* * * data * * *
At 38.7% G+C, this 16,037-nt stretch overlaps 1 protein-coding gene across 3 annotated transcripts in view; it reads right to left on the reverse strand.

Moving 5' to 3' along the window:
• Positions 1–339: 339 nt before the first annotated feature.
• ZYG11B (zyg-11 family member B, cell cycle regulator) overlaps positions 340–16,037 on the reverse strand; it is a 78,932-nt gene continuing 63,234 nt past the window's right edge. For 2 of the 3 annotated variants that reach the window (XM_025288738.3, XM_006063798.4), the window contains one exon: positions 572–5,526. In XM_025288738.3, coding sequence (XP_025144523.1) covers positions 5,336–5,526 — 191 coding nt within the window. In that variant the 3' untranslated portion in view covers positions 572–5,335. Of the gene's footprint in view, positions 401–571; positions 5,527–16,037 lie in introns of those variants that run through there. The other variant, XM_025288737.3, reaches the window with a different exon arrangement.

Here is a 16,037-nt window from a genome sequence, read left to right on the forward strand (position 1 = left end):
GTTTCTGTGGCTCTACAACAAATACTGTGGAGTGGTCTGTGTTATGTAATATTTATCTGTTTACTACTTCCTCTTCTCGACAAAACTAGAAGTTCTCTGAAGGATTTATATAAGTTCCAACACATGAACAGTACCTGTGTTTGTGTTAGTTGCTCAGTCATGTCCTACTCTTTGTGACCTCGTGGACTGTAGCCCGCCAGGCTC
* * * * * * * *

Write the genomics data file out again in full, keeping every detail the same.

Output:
At 38.7% G+C, this 16,037-nt stretch overlaps 1 protein-coding gene across 3 annotated transcripts in view; it reads right to left on the reverse strand.

Moving 5' to 3' along the window:
• Positions 1–339: 339 nt before the first annotated feature.
• ZYG11B (zyg-11 family member B, cell cycle regulator) overlaps positions 340–16,037 on the reverse strand; it is a 78,932-nt gene continuing 63,234 nt past the window's right edge. For 2 of the 3 annotated variants that reach the window (XM_025288738.3, XM_006063798.4), the window contains one exon: positions 572–5,526. In XM_025288738.3, coding sequence (XP_025144523.1) covers positions 5,336–5,526 — 191 coding nt within the window. In that variant the 3' untranslated portion in view covers positions 572–5,335. Of the gene's footprint in view, positions 401–571; positions 5,527–16,037 lie in introns of those variants that run through there. The other variant, XM_025288737.3, reaches the window with a different exon arrangement.

Here is a 16,037-nt window from a genome sequence, read left to right on the forward strand (position 1 = left end):
GTTTCTGTGGCTCTACAACAAATACTGTGGAGTGGTCTGTGTTATGTAATATTTATCTGTTTACTACTTCCTCTTCTCGACAAAACTAGAAGTTCTCTGAAGGATTTATATAAGTTCCAACACATGAACAGTACCTGTGTTTGTGTTAGTTGCTCAGTCATGTCCTACTCTTTGTGACCTCGTGGACTGTAGCCCGCCAGGCTC